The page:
Table of contents
2 The Mental Lexicon
3 How to Teach Vocabulary
3.1 Hints and Examples
Conventionally, the teaching of vocabulary in the EFL classroom was mostly incidental and limited to presenting new words as they appeared in reading or sometimes listening texts. This indirect teaching method assumes that vocabulary expansion takes place through the practice of other language skills like reading or listening, but in fact this does not ensure vocabulary expansion. Nowadays it is widely accepted that vocabulary teaching should form a part of the syllabus and that it should be taught well-planned and on a regular basis. Some authors, led by Lewis (1993) even state that vocabulary should be the main focus of language teaching, because ‘language consists of grammaticalised lexis, not lexicalised grammar’. This underlines the importance of vocabulary as being basic to communication.
From my point of view learners will be unable to participate in a conversation, if they do not recognise the meaning of keywords even though they know the morphology and syntax. On the other hand, I think that grammar is equally important in the EFL classroom and therefore vocabulary should not be substituted for grammar teaching. Consequentially, both should be part of teaching English as a foreign language and what is even more important they should be presented as being connected with each other. This can be seen when we have a look at what we need to use words properly in a communicative situation. The three language properties are form, meaning and context that are interrelated. The pupils do not only have to memorize the new word itself, but they also have to keep in mind morphology and syntax, the cultural meaning and they have to know the context in which you can use the word in an appropriate way.
As this is a difficult job for both, pupils and teachers, I would like to go into different teaching methods that should be considered when teaching vocabularies in the EFL classroom. Therefore I am going to look at the mental lexicon that helps us to understand how words are stored in our brains. Consequentially, I would like to dwell on the three major phases in the teaching of vocabulary, before I am going to deal with further helpful hints and examples for us as future teachers as well as for pupils in greater detail. Finally I would like to examine the whole topic again to state my ultimate opinion in my conclusion.
2 The Mental Lexicon
The place where all the storing takes place is called the mental lexicon. Sense impressions like sounds are stored in mentally represented knowledge structures and also the production of language from these knowledge structures takes place there. The words are stored semantically by association and so the stimulus of one word brings up another one. To give an example, the stimulus word “to read” would bring up associations such as “book”, “university” or “English literature”, depending on one's personal and cultural knowledge (see Müller Hartmann, A. & Schocker-v. Ditfurth, M. (2009)).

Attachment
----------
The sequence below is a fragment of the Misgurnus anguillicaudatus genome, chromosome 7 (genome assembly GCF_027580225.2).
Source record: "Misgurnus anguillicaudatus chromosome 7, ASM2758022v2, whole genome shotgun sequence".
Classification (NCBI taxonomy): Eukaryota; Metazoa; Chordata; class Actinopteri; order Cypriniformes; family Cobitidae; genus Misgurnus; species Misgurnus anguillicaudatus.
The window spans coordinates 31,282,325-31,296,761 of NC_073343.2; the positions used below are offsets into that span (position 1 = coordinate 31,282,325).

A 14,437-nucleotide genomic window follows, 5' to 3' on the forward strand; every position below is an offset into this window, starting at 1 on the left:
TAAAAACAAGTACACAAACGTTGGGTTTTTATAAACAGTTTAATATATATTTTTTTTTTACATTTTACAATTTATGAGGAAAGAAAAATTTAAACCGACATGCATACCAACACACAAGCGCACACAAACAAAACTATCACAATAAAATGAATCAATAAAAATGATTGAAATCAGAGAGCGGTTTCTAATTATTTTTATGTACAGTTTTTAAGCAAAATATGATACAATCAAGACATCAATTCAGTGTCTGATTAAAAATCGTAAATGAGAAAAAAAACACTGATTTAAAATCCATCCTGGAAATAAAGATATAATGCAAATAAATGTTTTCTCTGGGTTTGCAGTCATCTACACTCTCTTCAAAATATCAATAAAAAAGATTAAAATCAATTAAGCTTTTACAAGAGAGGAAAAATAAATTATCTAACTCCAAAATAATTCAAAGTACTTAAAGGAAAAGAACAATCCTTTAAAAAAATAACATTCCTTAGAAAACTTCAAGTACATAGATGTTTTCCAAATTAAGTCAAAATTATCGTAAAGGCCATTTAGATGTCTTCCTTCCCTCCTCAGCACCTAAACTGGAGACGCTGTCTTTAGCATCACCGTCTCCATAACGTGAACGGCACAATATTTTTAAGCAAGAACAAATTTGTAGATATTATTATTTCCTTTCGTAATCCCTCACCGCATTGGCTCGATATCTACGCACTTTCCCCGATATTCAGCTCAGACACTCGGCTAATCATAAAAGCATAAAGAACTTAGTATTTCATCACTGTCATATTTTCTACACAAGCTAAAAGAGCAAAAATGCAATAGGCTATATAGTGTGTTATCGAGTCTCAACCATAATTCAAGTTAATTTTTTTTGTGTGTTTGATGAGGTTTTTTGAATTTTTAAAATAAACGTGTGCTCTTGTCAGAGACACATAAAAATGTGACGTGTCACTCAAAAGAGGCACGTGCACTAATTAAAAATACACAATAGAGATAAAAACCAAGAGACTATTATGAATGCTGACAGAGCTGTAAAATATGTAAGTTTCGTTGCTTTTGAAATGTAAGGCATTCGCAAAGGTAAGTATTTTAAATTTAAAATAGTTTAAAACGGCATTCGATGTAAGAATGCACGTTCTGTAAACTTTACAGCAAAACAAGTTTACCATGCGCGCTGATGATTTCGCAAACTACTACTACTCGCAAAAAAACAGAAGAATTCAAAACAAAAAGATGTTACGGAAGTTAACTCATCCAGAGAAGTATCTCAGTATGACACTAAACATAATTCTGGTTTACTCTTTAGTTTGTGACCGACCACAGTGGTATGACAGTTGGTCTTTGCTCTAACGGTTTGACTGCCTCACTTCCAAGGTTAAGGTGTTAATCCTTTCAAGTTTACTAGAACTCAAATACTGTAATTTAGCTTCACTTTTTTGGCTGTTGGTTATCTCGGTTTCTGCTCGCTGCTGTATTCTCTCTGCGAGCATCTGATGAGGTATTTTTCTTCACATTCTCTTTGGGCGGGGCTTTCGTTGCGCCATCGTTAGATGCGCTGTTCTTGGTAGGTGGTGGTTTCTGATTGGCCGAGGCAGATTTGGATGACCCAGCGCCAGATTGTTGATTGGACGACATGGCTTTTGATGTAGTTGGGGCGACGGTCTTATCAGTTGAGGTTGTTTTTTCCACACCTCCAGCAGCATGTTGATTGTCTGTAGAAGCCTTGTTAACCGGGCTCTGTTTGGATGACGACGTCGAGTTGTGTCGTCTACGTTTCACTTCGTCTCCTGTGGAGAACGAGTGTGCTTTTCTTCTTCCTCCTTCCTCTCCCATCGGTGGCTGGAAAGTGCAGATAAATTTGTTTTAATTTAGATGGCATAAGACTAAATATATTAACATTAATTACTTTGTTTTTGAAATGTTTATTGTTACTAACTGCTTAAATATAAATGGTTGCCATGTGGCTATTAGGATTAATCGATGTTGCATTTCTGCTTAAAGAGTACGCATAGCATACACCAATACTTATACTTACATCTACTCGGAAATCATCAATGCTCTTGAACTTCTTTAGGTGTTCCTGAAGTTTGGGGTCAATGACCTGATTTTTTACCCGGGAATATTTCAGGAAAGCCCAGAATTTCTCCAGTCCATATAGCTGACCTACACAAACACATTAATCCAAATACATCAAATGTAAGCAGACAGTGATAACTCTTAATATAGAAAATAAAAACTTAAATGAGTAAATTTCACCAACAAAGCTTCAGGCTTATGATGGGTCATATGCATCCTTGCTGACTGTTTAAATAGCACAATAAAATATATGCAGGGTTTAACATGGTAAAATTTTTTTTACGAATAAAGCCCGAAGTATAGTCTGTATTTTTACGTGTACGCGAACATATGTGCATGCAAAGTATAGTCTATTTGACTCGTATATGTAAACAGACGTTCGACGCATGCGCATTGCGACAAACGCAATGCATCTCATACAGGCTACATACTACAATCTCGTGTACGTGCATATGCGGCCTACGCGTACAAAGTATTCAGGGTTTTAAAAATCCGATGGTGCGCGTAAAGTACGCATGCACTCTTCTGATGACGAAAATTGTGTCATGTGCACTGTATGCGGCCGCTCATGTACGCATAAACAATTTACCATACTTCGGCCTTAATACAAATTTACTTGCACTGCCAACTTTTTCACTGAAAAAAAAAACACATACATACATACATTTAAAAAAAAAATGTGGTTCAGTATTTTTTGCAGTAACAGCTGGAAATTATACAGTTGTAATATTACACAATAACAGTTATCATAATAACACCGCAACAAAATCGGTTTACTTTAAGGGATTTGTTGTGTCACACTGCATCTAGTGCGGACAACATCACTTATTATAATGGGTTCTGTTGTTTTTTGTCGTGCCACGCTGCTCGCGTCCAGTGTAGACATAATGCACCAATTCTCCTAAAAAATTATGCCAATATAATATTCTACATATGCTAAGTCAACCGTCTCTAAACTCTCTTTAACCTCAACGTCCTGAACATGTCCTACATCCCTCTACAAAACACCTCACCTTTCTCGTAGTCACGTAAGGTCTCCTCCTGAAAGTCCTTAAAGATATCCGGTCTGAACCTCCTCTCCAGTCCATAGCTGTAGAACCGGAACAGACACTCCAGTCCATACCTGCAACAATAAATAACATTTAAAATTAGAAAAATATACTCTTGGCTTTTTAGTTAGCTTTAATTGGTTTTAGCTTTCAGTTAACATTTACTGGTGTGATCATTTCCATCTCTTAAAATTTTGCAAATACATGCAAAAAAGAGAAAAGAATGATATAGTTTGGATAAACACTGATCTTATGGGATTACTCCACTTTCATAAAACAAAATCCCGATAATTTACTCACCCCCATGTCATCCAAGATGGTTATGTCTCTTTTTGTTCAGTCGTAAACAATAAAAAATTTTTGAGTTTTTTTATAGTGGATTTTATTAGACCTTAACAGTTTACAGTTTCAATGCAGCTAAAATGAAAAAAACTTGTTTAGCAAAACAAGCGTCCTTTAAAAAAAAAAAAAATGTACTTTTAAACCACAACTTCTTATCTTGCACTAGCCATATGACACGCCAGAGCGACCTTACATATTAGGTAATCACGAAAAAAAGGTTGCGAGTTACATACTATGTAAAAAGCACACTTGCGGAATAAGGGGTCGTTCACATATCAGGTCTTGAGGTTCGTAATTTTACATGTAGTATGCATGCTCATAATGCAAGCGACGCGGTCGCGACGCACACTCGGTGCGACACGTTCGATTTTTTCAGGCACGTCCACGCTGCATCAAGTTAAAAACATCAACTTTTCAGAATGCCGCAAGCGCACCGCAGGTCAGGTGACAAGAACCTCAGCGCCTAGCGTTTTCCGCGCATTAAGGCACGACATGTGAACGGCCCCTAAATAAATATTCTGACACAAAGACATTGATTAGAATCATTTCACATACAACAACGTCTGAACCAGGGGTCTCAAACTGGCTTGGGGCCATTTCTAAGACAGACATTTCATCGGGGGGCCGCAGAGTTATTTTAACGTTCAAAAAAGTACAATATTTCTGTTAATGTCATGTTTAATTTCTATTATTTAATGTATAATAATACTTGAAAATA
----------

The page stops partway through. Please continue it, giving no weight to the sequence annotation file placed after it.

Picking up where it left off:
Therefore, you could say that the mental lexicon is a web of different associations, while Schmitt (2000) distinguishes between three different kinds of associations: clang associations, paradigmatic associations and syntagmatic associations. To illustrate this, please have a look at the following example:
This mind map is my outcome of the task to write down associations concerning the word “to die” and you can find all three categories described by Schmitt (2000) in it. This shows that the mental lexicon is highly organised and efficient and that semantic related items are stored together. It can can be described as a web of associations and this is also how we repeat words. We have to train these associations in order to memorize words and the question how you can do this as a teacher is going to be answered in my next section.
3 How to Teach Vocabulary
Our knowledge of the set-up of the mental lexicon has influence on the three major phases in the teaching of vocabulary that I am going to present now.
First of all, the teacher should give a concise definition of the new word. That means to give a verbal explanation describing the new word using only a few words. It is similar to a definition in a dictionary. Afterwards, the teacher should describe the meaning of the new word in more detail and give some input about its qualities or even the appearance. Another way could be the visual illustration of the word on the blackboard so that the pupils can get an image of it, because we as future teachers need to present the new words in a way that different learner types are able to notice and memorize them. The teacher can either draw a picture on the blackboard or bring photos or the object itself to class. The teacher does also has the possibility to demonstrate the word’s meaning by acting it out in front of the class, but he can also use it in context by putting it into a sentence or by creating a story around the new word.
In a second phase, the teacher needs to support the learner in structuring the new language material, so that it is networked into the mental lexicon as intake. As a result the new word can then be put into storage in form of semantic fields. Therefore, the teacher should teach words together that belong to one topic and try to connect new words with those the pupils have already learned. The teacher needs to activate the student’s existing prior knowledge in order to create meaningful connections with new words. In addition, it is effective to ask the pupils for synonyms and antonyms or the class can even try to find them together and collect them on the blackboard. Another opportunity that is really motivating is to play a game in which the pupils are asked to describe a new word using a specific method (see appendix).